2017 – A Year in Costs
January – Stephen Innes, Thakkar v Patel  EWCA Civ 117
The trial judge’s costs order (that the Defendant pay 75% of the Claimant’s costs) reflected his finding that the Defendant had acted unreasonably: after both sides had agreed to mediate, the Defendant’s inaction caused mediation to be abandoned.
The Court of Appeal upheld the decision. Jackson LJ said:
“in a case where…mediation is obviously appropriate, it behoves both parties to get on with it. If one party frustrates the process by delaying and dragging its feet for no good reason, that will merit a costs sanction.”
February – Stephen Innes, Merrix v Heart of England NHS EWHC 346 (QB)
Carr J determined that in a standard basis assessment the court would not depart from the receiving party’s last approved or agreed budget unless a good reason was shown, whether the receiving party claimed less, the same as, or more than the sums budgeted.
If the receiving party had spent less than was approved in the budget, the indemnity principle would require departure from the budget.
March – Stephen Innes, In the matter of RBS (Rights Issue Litigation) EWHC 1217 (Ch)
Hildyard J ordered a commercial funder who might ultimately be subject to a non-party costs order to give security for costs under CPR 25.14.
It was relevant to consider (a) whether the non-party was motivated by a commercial interest in the litigation, (b) whether there was a real risk of non-payment, (c) whether (less relevantly with commercial funders) a risk of liability for costs had been sufficiently communicated to the non-party, and (d) whether there were factors, such as a delay, to tip the overall balance against making an order.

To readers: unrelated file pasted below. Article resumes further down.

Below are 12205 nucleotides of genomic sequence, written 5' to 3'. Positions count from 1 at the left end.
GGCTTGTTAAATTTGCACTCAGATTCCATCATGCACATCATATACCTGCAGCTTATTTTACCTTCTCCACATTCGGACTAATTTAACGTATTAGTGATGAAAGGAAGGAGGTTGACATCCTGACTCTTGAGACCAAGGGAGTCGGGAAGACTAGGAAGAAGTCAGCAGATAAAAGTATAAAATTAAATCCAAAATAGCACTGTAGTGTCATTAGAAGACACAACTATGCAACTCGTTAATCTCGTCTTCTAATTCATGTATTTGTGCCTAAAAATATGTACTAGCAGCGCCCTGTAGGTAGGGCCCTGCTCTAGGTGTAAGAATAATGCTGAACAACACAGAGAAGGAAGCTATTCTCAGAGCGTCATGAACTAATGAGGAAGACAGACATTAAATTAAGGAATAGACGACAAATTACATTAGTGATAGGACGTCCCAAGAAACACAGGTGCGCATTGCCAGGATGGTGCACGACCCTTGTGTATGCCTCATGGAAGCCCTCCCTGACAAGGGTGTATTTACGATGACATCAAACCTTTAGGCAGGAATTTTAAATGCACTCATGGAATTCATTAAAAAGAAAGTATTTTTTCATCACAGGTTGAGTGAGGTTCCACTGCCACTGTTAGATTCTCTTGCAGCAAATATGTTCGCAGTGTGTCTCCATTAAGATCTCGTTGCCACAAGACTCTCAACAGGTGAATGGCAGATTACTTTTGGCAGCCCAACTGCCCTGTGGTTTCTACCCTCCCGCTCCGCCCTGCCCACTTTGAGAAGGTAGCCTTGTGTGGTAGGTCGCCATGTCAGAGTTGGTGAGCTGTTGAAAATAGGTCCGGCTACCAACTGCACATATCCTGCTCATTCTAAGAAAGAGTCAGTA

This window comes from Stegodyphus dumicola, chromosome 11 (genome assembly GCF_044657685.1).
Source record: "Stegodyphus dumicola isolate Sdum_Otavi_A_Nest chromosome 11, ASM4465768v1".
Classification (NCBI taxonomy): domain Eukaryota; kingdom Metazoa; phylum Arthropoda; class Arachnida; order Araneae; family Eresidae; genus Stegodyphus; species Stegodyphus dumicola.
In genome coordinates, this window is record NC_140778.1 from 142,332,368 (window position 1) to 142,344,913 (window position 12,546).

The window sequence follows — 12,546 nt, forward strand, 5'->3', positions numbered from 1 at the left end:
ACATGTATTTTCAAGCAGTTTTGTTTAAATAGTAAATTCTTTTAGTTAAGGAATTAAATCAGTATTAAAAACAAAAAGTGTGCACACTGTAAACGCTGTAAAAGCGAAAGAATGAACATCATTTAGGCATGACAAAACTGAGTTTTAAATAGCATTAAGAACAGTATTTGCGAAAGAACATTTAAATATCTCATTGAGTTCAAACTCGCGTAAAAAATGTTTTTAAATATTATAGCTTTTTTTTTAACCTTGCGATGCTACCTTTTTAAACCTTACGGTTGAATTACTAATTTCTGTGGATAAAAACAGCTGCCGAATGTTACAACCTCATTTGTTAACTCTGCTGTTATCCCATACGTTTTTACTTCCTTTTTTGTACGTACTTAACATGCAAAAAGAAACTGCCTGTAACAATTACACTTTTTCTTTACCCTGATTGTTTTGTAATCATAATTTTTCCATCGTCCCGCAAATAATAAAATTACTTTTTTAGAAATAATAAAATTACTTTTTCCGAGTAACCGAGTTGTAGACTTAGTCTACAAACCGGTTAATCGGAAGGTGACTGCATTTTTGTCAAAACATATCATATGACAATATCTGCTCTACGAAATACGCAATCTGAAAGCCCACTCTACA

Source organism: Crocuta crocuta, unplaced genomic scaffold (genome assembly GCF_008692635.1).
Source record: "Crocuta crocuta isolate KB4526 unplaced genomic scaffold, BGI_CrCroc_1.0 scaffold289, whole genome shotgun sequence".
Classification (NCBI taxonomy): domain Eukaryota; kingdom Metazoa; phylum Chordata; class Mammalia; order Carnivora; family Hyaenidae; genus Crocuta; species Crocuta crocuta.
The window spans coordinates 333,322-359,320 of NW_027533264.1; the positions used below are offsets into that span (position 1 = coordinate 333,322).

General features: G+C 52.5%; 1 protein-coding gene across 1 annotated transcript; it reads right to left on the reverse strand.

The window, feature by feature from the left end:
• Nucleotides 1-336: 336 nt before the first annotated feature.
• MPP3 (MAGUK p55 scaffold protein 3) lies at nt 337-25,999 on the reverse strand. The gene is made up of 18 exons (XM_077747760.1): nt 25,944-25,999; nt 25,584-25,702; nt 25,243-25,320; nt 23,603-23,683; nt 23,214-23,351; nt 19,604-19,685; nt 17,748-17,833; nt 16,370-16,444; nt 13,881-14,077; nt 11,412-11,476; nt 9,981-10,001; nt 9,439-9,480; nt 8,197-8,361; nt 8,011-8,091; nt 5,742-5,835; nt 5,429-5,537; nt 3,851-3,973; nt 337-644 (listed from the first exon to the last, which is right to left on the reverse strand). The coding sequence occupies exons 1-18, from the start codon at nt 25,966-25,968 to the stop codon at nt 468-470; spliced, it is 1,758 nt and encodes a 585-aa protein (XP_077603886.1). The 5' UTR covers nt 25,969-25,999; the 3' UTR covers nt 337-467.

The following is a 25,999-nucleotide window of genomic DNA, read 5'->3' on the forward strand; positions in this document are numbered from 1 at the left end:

Importantly, the applicants were ordered to give a cross undertaking.
April – Pippa Manby, Peter Mills Dammermann v Lanyon Bowdler LLP EWCA Civ 269
The Court of Appeal clarified that, for the purposes of deciding whether an appellant had behaved unreasonably within CPR 27.14(2)(g) in pursuing an appeal in a small claims track matter, the test was to enquire whether his conduct permitted of a reasonable explanation. If so, the course adopted might be regarded as optimistic and as reflecting on the appellant’s judgment or that of his legal advisers, but it would not be unreasonable.
Whilst judges should apply the dictum in Ridehalgh v Horsefield  Ch 205 on unreasonableness as guidance when determining unreasonableness under CPR 27.14(2)(g), they should not import the entire wasted costs jurisprudence.
May – Pippa Manby, Asghar v Bhatti EWHC 1702 (QB)
At the CMC the claimant failed to file a budget and his budget was restricted to court fees. The parties later agreed that the trial would last 12rather than six days. The claimant obtained the master’s permission to rely on a budget comprising those additional six days’ worth of costs on the basis that there had been a significant development in the litigation and it was appropriate to review the budget.
Lewis J upheld the master’s decision and rejected the defendants’ contention that this would undermine the policy underlying under CPR 3.14.
June – Pippa Manby, Harrison v University Hospitals Coventry & Warwickshire NHS Trust EWCA Civ 792
The Court of Appeal approved the decision of Carr J in Merrix (see February) that where there is a proposed departure from a budgeted figure for costs (whether upwards or downwards) the court will only allow such departure if there is a good reason for so doing.
Costs already incurred at the date of the costs management order would be the subject of detailed assessment in the ordinary way without any requirement of good reason. They had not been agreed or approved. Courts at costs budgeting hearings were focussed on future costs and did not have jurisdiction to approve incurred costs.
July – Ben Smiley, Howe v Motor Insurers’ Bureau EWCA Civ 932